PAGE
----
Nice, France (AP) — Tourism is booming again in France — and so is COVID-19. French authorities have "invited" or "recommended" people to return to the use of face masks, but have not been able to update the restrictions that scare visitors or revive anti-government protests.
Many people, from Paris commuters to French Riviera tourists, seem to welcome the light touch of the government, but there are also concerns that the necessary precautions may be needed. ..
According to government data, virus-related hospitalizations have increased rapidly in France over the past two weeks, with nearly 1,000 COVID-19 patients hospitalized per day. Our World in Data estimates that infectious diseases are increasing across Europe and the United States, but in France the proportion of people in hospitals is very high.
French government spokesman Olivia Grégoire said there were no plans to reintroduce national regulations that limit or set conditions for indoor meetings and other activities. ..
"French people are fed up with restrictions," she said on Wednesday on channel BFMTV. "We are confident that people will act responsibly."
In last month's French parliamentary elections, President Emmanuel Macron lost a majority in parliament and the government's previous vaccine. And the right and left parties protesting Macron's rules won the seats.
After the Prime Minister advised him to resume wearing masks on public transport this week, commuter Rafael Vertaldi said, "We need to deal with the virus, but live for it. I can't stop. "
Vertaldi, who was on the train in Bushy Saint Antoine in southern Paris, opposed the use of forced masks, but again with his mouth if the government requested. He said he would cover his nose.
Hasani Mohammed, a postal worker in Paris, did not wait for the government's decision. He wears a mask before his daily commute. He does not want to run the risk of being infected with the coronavirus three times, as his wife has recovered from surgery and has two children at home.
"I realized that a pandemic is not a thing of the past," Mohammed said.
Mask is controversial in France. Early in the pandemic, the French government suggested that masks were useless. It finally introduced some of Europe's toughest restrictions, including indoor and outdoor mask obligations that lasted more than a year, in addition to strict blockades.
On Tuesday, a court in Paris ruled that the French government had not been able to prevent the spread of the virus by stockpiling enough surgical masks at the start of the pandemic. The Parisian administrative court also ruled that it was wrong for the government to suggest early on that masks could not prevent people from becoming infected.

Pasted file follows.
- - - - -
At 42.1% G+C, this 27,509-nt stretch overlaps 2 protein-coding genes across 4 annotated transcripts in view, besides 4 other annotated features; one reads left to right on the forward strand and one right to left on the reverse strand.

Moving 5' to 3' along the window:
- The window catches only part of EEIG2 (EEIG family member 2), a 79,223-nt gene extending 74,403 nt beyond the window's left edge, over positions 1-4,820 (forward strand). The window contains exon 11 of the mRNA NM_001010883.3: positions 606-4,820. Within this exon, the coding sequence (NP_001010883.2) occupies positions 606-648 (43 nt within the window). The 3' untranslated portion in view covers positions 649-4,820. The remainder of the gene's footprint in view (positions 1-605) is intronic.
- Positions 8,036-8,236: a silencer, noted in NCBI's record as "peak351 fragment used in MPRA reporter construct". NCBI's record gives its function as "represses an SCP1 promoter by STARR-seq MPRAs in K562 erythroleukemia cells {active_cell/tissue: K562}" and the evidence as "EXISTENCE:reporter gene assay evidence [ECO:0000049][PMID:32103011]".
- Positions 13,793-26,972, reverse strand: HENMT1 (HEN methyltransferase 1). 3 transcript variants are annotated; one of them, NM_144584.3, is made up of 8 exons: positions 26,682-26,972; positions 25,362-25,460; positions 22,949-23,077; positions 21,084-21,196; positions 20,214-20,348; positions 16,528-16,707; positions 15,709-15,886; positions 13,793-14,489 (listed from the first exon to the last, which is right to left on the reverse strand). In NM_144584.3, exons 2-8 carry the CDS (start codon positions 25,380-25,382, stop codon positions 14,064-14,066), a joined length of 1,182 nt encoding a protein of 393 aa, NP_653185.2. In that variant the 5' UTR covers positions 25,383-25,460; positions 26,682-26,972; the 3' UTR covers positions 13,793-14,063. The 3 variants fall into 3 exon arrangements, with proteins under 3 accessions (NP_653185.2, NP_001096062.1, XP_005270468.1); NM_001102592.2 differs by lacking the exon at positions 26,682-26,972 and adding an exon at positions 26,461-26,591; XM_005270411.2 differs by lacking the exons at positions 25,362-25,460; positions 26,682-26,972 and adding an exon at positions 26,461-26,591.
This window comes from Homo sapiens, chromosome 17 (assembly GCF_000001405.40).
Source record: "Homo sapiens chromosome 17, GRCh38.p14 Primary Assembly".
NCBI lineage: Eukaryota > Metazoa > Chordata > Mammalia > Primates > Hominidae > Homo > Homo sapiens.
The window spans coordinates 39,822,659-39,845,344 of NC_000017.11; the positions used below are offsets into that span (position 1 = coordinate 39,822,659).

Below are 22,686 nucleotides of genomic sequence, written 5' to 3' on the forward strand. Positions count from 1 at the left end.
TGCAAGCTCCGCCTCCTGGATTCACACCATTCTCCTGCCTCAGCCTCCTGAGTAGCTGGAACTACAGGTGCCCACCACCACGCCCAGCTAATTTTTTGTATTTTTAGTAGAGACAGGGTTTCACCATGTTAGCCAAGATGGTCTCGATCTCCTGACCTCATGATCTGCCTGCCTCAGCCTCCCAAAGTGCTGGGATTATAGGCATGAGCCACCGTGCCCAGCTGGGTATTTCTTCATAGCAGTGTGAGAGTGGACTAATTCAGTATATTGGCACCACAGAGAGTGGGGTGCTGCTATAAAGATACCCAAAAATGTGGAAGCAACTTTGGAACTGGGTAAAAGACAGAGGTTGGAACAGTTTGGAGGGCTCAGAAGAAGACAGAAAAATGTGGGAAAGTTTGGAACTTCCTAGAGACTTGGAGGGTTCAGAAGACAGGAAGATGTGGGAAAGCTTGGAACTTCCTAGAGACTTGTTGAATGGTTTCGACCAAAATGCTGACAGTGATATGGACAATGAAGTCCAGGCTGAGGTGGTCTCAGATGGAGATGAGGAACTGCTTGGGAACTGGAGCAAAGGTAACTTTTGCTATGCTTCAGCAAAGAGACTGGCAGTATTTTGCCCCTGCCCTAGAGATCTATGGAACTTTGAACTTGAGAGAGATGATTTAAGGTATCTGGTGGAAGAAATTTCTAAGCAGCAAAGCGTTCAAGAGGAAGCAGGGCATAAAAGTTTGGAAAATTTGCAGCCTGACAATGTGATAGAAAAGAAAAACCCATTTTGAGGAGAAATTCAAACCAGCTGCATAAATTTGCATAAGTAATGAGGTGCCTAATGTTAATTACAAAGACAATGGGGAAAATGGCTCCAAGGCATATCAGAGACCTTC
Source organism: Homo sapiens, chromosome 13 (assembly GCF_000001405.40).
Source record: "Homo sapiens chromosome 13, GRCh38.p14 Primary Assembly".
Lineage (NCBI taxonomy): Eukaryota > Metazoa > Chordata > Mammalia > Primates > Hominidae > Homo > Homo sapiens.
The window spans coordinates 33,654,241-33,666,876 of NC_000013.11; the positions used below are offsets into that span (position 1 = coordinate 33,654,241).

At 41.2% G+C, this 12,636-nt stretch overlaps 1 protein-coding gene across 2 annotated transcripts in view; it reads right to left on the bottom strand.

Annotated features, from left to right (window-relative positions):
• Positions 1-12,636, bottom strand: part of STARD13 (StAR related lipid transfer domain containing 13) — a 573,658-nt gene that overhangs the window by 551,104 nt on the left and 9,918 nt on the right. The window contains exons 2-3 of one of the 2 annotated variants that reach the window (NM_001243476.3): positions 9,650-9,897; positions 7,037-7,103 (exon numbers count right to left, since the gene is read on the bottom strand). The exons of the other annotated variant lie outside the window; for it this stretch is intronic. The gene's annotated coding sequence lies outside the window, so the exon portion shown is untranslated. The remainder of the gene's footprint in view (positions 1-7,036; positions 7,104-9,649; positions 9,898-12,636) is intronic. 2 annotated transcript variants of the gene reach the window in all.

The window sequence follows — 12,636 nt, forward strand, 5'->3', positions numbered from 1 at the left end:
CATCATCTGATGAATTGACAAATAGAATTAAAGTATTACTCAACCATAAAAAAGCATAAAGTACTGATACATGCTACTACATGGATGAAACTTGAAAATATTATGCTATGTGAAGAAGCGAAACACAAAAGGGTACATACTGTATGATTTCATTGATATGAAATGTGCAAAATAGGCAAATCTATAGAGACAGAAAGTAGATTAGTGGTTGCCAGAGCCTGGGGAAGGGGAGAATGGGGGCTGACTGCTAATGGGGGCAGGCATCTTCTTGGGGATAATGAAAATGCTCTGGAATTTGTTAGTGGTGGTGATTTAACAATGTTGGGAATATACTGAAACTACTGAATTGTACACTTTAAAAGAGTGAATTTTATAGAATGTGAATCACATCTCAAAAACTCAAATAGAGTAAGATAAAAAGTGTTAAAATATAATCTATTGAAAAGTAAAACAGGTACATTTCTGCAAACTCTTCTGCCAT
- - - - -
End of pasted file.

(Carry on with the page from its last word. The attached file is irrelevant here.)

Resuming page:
The government has lifted most virus restrictions by April, and foreign tourists have returned to French Mediterranean beaches, restaurants and bars by land, sea and air.
Meanwhile, French hospitals are suffering from long-term staff and funding shortages. Local authorities are considering new measures, including mandatory indoor masks in some cities, but nothing to curb economic activity.
French tourism experts expect rapid summer growth despite the virus. Americans will benefit from the weaker euro, and others will rediscover overseas travel more than two years later, which could exceed pre-pandemic levels. A more restricted year of existence.
In the French Riviera, a slow economic recovery began last summer. However, attendance at the rally was still restricted, and due to social distance rules and travel restrictions a year ago, most visitors to the area were French.
Nice tour guides and electric bike taxi drivers explained the joy of seeing foreign visitors again. During the repeated blockades in France, she transported essential workers and took people to hospitals for the care of older relatives and PCR tests.
Passengers currently biking from the United States, Australia, Germany, Italy, or later have hands taped to the barrier between the passenger and driver's seats. You can get the disinfectant. She said she was enthusiastically disinfecting her bike "like 2020" before every ride.
A retired couple from the UK visited France on their first overseas trip this week as the pandemic travel restrictions were lifted. They started with a cruise down the Rhone and ended in a few days in the Mediterranean, where the ship required a face mask.
"I was happy from start to finish," said Ross Lancy, who was in her husband Gordon and Nice. "Everyone is very happy to see you, everyone is really polite and kind to the visitors."
Sue Baker, who was traveling with her husband Phil and Lancy's , Says: She "feels like it was before 2020."
When asked about the possibility of a resurgence of French mask rules, Phil Baker said, "Masks are a bit uncomfortable, especially in the heat. ".
But his wife added, "If that means we can still go on vacation, we will put them back without hesitation." ..
Le Deley reported from Bushy Saint Antoine, France.